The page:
“If we’re going to be serious about improving our city and our neighborhoods, we need to get people in office who are qualified to do those jobs,” said John T. Bullock, a political scientist at Towson University who is running for the council seat. “Other than being her son, what qualifications does he bring?”

Welch describes the gun incident as a “life-changing event” that prompted him to learn anger management techniques and obtain a certificate in mediation. He says the failure to update campaign finance reports was a mistake.

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December 22, 2010

Attorney: City officials demanded secret settlement

Since taking office in February, Mayor Stephanie Rawlings-Blake has proclaimed a desire to increase transparency in city government.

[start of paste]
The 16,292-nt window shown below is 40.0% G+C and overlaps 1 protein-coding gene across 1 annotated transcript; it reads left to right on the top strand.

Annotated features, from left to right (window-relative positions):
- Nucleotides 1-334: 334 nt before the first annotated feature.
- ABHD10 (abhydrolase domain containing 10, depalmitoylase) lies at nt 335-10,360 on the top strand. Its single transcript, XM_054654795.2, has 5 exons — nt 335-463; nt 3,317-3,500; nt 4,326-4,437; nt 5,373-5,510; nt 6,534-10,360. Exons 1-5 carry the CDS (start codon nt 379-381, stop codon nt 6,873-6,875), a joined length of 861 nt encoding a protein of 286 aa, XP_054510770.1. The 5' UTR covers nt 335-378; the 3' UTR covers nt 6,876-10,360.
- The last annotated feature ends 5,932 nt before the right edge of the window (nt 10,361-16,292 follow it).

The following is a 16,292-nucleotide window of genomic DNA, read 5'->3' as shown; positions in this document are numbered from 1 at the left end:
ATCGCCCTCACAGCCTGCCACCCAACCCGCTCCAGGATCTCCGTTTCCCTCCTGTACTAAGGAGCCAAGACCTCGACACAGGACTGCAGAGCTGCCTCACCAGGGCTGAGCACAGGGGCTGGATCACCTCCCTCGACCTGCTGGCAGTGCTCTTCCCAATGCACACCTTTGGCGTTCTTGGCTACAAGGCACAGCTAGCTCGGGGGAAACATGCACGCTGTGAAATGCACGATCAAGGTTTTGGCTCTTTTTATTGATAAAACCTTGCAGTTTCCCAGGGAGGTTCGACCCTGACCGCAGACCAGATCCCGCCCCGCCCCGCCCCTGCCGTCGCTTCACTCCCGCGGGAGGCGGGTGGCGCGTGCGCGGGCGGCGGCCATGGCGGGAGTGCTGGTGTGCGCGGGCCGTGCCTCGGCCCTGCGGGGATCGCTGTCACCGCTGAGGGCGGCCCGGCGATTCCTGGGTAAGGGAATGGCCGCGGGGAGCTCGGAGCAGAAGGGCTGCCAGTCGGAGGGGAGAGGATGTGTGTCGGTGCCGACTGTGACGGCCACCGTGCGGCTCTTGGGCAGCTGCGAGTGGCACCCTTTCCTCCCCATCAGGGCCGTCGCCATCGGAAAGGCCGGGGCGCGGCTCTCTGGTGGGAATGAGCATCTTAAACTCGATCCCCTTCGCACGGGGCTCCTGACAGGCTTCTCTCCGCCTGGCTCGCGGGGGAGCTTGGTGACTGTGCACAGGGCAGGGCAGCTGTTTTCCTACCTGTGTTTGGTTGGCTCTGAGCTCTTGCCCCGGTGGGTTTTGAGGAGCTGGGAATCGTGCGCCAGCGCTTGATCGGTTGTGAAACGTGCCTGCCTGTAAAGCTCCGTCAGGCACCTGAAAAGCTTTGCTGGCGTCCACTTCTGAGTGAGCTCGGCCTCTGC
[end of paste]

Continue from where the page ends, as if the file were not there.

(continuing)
But an investigation published in today's Daily Record shows that in one legal case, city officials withheld the name of a man who received a $200,000 settlement, contrary to the man's wishes, according to his attorney.

Yakov Shapiro, a violinist from Germantown, sued the city after he was wrongfully jailed on child molestation charges in 2007. Police had actually meant to arrest Yisrael Shapiro, a Baltimore rabbi.

Steven D. Kupferberg, Yakov Shapiro's attorney, told Daily Record reporter Brendan Kearney that his client never asked for his name to be kept secret. But at the time, city officials -- who did not release the amount of the settlement until prodded by The Sun -- said they would not reveal his name at his request.

Ryan O'Doherty, a spokesman for Rawlings-Blake, told The Sun's Justin Fenton in March that the plaintiff "demanded confidentiality as part of the settlement agreement. Had we not provided that, the cost of the settlement may very well have been higher."

"We've attempted to provide as much transparency as possible within the confines" of the settlement, he said.